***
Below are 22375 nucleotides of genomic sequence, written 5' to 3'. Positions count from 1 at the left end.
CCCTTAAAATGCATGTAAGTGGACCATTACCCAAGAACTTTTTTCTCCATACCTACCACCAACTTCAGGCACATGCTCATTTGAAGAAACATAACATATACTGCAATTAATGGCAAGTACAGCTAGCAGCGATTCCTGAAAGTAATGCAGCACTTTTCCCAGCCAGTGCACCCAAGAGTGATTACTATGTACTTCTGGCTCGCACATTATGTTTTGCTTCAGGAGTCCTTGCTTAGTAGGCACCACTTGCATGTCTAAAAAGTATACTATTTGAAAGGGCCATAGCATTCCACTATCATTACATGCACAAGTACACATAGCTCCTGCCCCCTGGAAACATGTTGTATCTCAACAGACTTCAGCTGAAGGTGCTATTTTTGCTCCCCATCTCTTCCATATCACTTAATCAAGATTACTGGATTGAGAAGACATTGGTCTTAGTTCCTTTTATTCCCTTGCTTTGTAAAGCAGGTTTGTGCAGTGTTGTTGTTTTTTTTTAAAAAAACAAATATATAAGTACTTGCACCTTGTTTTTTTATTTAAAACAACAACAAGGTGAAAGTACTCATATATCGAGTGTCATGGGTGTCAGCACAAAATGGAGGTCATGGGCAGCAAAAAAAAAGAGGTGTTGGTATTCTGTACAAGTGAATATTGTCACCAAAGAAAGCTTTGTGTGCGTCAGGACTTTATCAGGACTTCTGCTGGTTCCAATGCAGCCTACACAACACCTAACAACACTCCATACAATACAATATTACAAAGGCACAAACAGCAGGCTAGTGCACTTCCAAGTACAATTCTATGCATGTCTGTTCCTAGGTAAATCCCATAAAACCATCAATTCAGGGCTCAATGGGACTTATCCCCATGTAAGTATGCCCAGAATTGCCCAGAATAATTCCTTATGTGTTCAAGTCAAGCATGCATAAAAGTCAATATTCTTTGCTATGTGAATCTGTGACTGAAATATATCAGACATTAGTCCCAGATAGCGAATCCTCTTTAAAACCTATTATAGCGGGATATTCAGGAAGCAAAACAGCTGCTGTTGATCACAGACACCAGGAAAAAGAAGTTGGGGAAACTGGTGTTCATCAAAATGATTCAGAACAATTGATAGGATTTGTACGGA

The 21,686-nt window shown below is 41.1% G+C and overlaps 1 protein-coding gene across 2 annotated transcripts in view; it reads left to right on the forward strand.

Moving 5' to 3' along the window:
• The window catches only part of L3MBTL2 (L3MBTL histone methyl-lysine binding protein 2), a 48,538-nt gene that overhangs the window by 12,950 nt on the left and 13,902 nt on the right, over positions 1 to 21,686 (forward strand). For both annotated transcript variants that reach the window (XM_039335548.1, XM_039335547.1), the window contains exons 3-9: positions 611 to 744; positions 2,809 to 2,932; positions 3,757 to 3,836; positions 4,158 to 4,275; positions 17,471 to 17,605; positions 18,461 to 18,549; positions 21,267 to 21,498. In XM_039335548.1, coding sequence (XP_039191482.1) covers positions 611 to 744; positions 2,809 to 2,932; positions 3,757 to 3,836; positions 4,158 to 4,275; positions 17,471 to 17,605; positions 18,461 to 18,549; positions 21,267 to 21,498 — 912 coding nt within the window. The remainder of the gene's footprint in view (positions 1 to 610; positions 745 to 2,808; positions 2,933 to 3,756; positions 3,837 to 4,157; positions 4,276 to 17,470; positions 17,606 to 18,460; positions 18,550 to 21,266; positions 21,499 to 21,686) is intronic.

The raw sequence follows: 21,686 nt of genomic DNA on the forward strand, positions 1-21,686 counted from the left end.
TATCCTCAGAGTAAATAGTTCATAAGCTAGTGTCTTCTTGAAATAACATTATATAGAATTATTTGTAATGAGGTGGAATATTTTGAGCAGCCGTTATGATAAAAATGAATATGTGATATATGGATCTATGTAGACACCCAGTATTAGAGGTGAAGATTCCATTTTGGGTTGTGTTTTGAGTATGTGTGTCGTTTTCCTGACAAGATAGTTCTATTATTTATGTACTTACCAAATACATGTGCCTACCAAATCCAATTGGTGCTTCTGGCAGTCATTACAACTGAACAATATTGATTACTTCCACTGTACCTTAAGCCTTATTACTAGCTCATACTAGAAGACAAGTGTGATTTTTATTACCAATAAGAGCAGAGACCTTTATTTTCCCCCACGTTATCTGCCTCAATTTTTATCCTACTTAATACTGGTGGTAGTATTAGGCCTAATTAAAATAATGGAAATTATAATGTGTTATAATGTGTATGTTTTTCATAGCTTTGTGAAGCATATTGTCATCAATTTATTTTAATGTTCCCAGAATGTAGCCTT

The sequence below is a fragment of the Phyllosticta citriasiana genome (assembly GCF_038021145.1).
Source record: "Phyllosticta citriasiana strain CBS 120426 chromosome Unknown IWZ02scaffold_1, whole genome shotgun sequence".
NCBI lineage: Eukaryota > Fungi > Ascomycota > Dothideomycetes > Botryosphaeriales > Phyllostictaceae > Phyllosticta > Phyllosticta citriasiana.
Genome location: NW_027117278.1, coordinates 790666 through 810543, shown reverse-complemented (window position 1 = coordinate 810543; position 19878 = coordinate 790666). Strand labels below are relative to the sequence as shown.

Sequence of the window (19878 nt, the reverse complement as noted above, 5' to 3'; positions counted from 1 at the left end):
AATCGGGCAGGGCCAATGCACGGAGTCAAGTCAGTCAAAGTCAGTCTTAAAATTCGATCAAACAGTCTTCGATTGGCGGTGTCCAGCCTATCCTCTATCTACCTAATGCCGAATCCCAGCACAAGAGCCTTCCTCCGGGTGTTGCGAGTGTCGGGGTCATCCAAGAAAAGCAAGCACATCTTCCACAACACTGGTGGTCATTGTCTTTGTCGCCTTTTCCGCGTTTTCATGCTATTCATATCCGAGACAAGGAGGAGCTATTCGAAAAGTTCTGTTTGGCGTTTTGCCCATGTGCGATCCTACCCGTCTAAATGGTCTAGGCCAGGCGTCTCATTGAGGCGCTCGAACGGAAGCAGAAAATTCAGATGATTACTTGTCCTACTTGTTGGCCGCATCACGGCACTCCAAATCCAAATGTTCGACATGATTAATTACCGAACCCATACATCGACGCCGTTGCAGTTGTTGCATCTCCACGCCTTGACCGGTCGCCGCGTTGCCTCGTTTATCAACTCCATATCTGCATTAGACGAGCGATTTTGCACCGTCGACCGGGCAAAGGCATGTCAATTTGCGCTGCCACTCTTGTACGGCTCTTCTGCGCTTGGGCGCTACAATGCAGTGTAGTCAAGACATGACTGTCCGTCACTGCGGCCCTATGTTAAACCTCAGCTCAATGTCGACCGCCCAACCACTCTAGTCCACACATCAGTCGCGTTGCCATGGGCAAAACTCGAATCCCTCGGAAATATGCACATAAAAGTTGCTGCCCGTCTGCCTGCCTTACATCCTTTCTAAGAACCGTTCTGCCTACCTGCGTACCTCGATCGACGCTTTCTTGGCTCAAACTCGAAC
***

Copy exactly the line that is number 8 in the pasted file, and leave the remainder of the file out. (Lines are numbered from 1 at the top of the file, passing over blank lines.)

The sequence below is a fragment of the Phyllosticta citriasiana genome (assembly GCF_038021145.1).